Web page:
Robert Colvile on wrong-headed approaches to the Gig Economy – @TheTimes

Left-wing politicians and officials at HMRC dislike the gig economy because it doesn’t conform to their model of what work should be.

Yes, welfare and regulation need to be adapted, but changes should go with the grain of modern employment rather than against it. Not least because it’s what so many people actually want to do.

Read the rest in The Times, here.

A wilful determination to see participants in the gig economy as helpless victims risks destroying the very real value that sovereign professionals both provide and enjoy.

 

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The flexible workforce and the future of work

Short but interesting article on how business is responding to the rise of sovereign professionals by using this new, highly skilled and flexible workforce to power more agile and innovative business models.

This idea has been bubbling around for a few years. Back in 2012, Andrew Burke‘s research showed how freelancers contributed to both agility and innovation within firms (The Role of Freelancers in the 21st Century British Economy). Burke is now Dean of Trinity Business School and Chairman of the Centre for Research on Self-Employment.

Of course, the Irish management writer Charles Handy  foresaw all this in his 1990s books The Empty Raincoat (1995) and The Age of Unreason (2002). The ideas, however, finally seem to be gaining critical mass and traction with larger businesses.

In the last couple of years, Accenture have identified the move as one of the key trends in their annual Technology Vision:

Firms like MeasureMatch (a client of mine) are appearing to answer the need for reliable, responsive marketplaces to match buyers with the sovereign professional suppliers.

It’s an exciting time to be a sovereign professional.

 

 

The Medieval gig economy? @HistoryToday

History Today has a piece by David Long on the employment status of the average priest in Medieval times.

As various professions like Law were emerging, the Church was well established as a career of choice, easily overlapping power in the secular and spiritual worlds. A young priest from a well-heeled family could afford a good education and a professional role as a prince (or at least senior manager) of the church.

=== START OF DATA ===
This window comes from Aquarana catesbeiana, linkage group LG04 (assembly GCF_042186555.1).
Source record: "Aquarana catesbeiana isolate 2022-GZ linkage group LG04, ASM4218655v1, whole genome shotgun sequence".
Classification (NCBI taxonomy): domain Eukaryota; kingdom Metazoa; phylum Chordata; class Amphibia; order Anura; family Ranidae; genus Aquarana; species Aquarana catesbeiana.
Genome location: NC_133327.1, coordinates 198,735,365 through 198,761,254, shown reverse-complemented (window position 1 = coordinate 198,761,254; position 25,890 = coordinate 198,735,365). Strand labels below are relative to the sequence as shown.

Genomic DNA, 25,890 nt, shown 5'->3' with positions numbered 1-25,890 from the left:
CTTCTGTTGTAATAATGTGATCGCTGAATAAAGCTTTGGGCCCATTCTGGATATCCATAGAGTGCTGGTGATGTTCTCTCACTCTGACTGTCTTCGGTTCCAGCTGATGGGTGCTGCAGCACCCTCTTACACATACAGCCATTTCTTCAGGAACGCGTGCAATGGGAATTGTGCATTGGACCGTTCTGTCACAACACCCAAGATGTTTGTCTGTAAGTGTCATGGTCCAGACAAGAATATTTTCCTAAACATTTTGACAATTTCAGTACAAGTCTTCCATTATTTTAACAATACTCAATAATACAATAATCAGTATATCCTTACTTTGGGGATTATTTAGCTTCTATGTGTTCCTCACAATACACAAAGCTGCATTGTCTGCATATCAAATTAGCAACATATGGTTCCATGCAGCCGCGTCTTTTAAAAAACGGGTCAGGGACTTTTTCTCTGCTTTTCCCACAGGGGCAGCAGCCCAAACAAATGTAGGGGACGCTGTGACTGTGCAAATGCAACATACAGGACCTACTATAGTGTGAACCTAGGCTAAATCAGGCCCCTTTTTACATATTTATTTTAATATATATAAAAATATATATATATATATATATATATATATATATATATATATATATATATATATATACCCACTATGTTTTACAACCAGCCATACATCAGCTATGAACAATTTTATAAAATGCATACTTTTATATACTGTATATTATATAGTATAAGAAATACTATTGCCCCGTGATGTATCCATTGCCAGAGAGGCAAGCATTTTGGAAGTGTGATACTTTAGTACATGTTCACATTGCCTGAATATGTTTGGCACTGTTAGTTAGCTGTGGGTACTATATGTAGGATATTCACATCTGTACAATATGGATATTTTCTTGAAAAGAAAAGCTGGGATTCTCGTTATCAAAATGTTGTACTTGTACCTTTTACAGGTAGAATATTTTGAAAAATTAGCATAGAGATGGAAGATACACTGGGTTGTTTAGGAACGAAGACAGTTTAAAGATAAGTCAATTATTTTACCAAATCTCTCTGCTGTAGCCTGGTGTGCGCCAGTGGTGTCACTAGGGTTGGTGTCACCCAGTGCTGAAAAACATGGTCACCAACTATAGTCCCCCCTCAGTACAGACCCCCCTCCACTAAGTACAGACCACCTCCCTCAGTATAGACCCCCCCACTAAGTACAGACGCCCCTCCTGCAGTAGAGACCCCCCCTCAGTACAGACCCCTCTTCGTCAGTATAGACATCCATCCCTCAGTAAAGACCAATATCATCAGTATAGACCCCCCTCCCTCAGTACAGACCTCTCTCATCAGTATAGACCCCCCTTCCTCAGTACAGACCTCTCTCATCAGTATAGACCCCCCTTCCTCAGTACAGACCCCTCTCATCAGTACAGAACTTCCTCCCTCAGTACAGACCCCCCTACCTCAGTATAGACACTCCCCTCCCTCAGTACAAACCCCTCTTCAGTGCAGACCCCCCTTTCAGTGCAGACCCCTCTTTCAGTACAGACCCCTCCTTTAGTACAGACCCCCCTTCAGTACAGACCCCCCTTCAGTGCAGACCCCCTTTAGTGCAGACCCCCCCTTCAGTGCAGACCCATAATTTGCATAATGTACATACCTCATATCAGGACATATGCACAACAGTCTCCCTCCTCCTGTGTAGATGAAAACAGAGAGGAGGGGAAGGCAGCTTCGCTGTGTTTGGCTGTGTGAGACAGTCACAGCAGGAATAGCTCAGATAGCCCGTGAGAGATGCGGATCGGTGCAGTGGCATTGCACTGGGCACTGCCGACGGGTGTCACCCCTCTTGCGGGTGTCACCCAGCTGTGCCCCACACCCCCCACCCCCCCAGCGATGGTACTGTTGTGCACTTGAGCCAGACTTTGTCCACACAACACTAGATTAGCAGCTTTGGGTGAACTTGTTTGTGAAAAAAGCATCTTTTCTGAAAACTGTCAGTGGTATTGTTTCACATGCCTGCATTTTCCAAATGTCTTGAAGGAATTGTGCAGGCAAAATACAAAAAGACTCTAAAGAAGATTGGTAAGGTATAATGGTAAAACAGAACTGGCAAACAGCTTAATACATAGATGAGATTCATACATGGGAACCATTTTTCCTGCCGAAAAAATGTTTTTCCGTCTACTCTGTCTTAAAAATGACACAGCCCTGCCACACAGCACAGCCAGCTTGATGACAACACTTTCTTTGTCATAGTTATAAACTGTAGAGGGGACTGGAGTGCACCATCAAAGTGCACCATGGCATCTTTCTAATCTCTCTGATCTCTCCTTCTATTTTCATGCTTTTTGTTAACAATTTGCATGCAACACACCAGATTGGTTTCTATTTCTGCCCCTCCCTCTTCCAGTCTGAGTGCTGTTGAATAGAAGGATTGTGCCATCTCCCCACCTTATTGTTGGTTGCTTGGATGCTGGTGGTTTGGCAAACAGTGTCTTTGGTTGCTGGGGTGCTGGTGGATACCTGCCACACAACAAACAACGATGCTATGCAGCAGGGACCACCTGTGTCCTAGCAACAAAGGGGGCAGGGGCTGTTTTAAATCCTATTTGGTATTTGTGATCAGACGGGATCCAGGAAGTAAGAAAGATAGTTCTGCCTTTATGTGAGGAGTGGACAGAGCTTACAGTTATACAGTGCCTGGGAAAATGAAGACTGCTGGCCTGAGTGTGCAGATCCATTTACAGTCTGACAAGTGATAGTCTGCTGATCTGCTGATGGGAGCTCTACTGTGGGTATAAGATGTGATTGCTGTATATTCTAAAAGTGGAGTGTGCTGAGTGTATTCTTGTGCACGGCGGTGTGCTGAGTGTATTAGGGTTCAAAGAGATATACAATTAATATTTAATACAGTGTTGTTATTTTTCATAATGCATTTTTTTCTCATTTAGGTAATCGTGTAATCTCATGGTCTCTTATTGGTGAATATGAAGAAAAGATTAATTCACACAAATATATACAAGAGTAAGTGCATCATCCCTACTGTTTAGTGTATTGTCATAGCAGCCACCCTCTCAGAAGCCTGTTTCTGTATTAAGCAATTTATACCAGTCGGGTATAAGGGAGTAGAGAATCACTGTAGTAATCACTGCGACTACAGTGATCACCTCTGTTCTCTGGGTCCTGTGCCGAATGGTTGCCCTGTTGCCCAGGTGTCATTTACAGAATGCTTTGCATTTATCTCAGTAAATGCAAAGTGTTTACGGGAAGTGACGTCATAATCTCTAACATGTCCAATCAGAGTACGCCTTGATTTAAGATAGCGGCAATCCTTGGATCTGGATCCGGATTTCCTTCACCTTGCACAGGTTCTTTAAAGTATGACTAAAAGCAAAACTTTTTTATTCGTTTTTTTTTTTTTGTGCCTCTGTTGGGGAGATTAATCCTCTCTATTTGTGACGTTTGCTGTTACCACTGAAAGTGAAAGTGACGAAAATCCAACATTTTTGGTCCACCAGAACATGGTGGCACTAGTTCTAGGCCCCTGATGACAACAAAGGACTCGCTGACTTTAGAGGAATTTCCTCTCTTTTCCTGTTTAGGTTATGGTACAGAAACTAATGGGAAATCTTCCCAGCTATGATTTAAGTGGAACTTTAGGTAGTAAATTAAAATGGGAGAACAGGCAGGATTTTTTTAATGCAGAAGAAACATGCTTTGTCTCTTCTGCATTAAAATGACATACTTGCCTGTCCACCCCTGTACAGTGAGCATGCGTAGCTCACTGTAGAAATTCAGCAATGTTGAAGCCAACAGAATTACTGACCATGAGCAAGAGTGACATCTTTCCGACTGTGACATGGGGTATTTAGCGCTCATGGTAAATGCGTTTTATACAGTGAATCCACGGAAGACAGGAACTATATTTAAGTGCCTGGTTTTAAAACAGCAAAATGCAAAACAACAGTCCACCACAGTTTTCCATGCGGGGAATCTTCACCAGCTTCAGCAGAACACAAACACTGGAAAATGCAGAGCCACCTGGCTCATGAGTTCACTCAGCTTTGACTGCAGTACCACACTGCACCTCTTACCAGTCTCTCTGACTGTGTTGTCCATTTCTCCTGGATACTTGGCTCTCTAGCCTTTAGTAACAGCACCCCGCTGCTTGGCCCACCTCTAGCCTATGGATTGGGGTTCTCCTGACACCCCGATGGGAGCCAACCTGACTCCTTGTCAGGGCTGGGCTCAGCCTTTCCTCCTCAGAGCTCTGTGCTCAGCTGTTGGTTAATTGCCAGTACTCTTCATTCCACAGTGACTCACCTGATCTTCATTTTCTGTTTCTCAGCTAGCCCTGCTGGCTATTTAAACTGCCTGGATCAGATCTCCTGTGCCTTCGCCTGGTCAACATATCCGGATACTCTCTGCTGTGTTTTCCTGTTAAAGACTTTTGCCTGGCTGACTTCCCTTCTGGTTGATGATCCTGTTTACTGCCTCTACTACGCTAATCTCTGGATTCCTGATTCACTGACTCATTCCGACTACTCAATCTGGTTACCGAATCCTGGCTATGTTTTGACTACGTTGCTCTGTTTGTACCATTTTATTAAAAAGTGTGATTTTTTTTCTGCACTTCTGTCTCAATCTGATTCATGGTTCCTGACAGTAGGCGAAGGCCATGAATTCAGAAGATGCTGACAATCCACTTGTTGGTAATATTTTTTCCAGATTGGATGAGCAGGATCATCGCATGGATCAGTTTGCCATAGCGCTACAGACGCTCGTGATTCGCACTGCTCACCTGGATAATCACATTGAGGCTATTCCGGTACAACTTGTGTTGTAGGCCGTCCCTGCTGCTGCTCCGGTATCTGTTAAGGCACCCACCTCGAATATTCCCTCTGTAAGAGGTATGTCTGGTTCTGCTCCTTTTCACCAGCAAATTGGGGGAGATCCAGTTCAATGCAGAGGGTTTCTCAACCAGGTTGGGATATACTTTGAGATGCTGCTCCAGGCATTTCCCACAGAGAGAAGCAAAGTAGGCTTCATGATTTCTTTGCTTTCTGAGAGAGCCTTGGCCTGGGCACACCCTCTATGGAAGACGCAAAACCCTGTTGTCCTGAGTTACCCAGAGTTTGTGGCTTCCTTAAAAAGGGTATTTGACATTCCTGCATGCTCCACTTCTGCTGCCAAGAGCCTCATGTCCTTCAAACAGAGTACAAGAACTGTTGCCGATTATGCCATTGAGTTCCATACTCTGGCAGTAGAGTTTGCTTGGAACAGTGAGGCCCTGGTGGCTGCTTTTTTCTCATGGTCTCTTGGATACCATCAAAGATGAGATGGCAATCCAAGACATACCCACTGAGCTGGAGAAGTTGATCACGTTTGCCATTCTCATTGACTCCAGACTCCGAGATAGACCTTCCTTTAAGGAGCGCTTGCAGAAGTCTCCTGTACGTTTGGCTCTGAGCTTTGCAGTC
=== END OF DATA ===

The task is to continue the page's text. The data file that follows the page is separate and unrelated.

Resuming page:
The average priest-in-the-street, however, had more of a portfolio career, picking up priesting gigs in the neighbourhood and mixing those with other consulting and “enforcing” jobs.

Long parallels this “hollowing out” of the front-line parish profession with today’s “ever more casual and commercialised” professions.

I think it’s simply another reminder that our perception of work as a solid, predictable, 9 to 5, 18 to 65, activity is a relatively modern (and fleeting) construct of the Industrial Revolution. Work wasn’t like that before, and it won’t be like that after.

 

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Competence and humanity – @thisisseth

Seth Godin makes an interesting observation on the meaning of “competence”:

It doesn’t take a genius to see that competence is no longer about our ability to press certain buttons in a certain sequence. Far more often, competence involves the humanity required to connect with other people, in real time.

The wider point is that the more that AI and tabloid-terrorising robots accomplish, the more important will be the “human” skills that technology can’t offer. As Seth says,

It requires emotional labor, not merely compliance.

And, of course, that is where the sovereign professional – whatever his or her particular field – will add value and earn the rewards.

 

Photo by Simon Wijers on Unsplash

 

 

Philip Hammond eyes £1bn budget raid on freelancers – @TheSundayTimes

The Sunday Times reports that the Chancellor is considering another attack on sovereign professionals. The concern seems to be, as before, “disguised employment” and the Sunday Times’ coverage is couched in terms of “levelling the playing field” and “significant tax advantages”.

The reality of course is different.